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May 17

Not the icing on the cake but the vital ingredient

Posted: 3 May 2017

Andy TildenAndy Tilden is a Director at Skills for Care and is using his experience to learn, reflect and report on the health, care and support he is receiving.

I told them my throat is now permanently dry and the pain is increasing, I have lost most taste, have difficulty swallowing, lost weight and increasingly fatigued. ‘Good’ the team said as that means the treatment is kicking in! I love my Oncology support team.

I’m now about halfway through my Chemo and Radiotherapy treatment. I’ve had some intense dental work, a face mask mould made for my radio therapy, a PEG tube inserted and I have 3 more all day chemo sessions and 19 Radiotherapy sessions to go.

I want to use this blog to highlight why those working with me are making my journey as easy as possible. I feel in control and a genuine partner in my health solution. I’m convinced this has not happened by magic but believe it’s due to the ‘small’ actions of many that have achieved this. 

I‘m being supported by an excellent team of professionals all working together to deliver great care. Each procedure is being performed to a high technical standard and I am grateful for that. They tell me I’m being a model patient, listening and reading advice and working hard to support the professionals. However I’m not convinced that the technical competence alone would give me the confidence, the positive attitude and the feeling of being fully involved in my care pathway. I want to highlight two examples that may support this.

The ‘not so positive’ experience happened early in my treatment cycle just after I had my PEG tube inserted. Those that know me will understand that I like my food and drink. Food and drink are key to my wellbeing. To have a PEG fitted and be told that I may have to feed myself with liquid into my stomach was a bit of a shock. Lots of great pre op work was, in my humble view, undone by a couple of teams of nurses on the ward and particularly at bedside handovers. I was taken aback the first time nurses and nursing assistants appeared at my bedside and proceeded to talk about me, about my PEG and my cancer without any introductions, eye contact or acknowledgement of me. They also seemed to manage to do this with every other patient on my ward.  This might not sound like a major issue to some but to me it was. I want to be central to my health solution, I want to do as much as possible to help myself get better and I want to be done with and not done to! I fully understand the pressures placed on our health and social care system but the outcome of this poor communication meant one Muslim patient was served non Halal food, I ended up showering even though I later found out I should not have, and I took up more time as I asked busy people questions that could have been resolved at the beginning.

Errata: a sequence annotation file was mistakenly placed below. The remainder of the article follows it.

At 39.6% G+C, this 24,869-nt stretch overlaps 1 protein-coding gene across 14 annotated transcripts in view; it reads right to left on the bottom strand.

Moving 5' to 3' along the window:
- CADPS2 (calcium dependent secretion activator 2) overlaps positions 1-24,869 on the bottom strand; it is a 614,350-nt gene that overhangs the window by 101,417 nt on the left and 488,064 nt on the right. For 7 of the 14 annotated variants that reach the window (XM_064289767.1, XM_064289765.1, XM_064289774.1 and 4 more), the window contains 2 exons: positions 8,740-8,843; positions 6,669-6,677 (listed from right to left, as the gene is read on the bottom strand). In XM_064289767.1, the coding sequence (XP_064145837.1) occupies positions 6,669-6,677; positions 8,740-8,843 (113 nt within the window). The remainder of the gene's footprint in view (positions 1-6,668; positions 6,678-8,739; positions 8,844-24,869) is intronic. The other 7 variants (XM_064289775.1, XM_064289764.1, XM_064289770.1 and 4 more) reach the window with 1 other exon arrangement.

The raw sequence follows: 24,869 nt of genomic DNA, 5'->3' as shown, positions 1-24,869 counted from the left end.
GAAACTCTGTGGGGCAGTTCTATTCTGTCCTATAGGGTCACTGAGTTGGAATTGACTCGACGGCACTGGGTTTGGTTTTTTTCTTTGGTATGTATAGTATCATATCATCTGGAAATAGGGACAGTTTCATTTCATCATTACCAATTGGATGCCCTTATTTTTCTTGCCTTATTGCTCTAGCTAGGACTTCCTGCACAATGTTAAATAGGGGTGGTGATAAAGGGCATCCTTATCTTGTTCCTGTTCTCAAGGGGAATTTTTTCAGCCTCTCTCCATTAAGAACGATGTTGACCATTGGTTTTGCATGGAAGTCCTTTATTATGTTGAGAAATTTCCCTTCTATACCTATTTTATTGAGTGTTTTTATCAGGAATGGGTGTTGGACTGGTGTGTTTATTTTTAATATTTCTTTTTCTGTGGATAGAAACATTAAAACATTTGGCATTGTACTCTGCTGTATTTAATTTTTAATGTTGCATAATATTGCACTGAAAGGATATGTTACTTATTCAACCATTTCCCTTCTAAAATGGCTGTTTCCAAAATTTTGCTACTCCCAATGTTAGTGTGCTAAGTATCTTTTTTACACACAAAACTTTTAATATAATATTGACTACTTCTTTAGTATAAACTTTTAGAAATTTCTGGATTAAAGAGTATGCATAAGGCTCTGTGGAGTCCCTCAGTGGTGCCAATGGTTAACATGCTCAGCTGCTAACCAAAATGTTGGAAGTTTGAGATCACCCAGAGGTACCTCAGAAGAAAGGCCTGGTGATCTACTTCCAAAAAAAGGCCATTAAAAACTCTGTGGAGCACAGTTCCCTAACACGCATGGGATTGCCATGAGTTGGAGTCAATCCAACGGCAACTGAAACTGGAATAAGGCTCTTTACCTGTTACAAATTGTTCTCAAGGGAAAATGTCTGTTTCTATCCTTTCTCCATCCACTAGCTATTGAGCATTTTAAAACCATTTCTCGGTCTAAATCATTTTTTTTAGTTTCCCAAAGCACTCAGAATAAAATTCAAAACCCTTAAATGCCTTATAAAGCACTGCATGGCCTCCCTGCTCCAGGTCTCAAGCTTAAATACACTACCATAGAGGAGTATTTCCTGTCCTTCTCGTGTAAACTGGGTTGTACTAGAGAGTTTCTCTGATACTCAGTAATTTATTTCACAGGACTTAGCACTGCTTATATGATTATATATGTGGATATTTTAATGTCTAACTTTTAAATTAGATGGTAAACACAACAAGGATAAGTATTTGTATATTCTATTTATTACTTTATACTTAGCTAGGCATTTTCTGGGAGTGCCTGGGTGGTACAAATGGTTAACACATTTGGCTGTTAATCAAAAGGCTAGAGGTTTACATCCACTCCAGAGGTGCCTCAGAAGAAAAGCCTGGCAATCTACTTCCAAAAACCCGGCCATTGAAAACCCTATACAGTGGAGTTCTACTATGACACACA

What I describe above quickly stopped when I worked out what was happening. My solution - each time staff came to me I was quick to tell them my name and ask who they were.

Despite this blip I’m very pleased to report that the very positive experience of the wonderful and inspirational legacy from Kate Granger #hellomynameis is thriving amongst the team who are supporting me. The continued communication with me; explanations, support and comfort offered by dieticians, radiographers, doctors, dentists, receptionists, consultants and nurses has been empowering and outstanding. I’m convinced that it’s this wide range of ‘softer skills’ and behaviours that are alleviating my fear, instilling a greater confidence, supporting my wellbeing and above all making me feel that I am in control as a partner in the ‘process’ I am going through.

Given the unprecedented pressures placed on the health and social care system there may be some who struggle with the importance of saying hello, introducing themselves and asking what matters to me. To this argument I would say that if you allow me to be in control, as much as possible, I will save you time, resource and money, and it is a vital building block to my self-care and wellbeing.

Health, care and support that recognises the central role of the person to be in control as an active partner in their health solution is not the icing on the cake but a vital ingredient of the cake itself.

If you’re interested in developing the skills of your staff to deal positively with some of the challenges highlighted in Andy’s blog you might want to have a look at the following resources:

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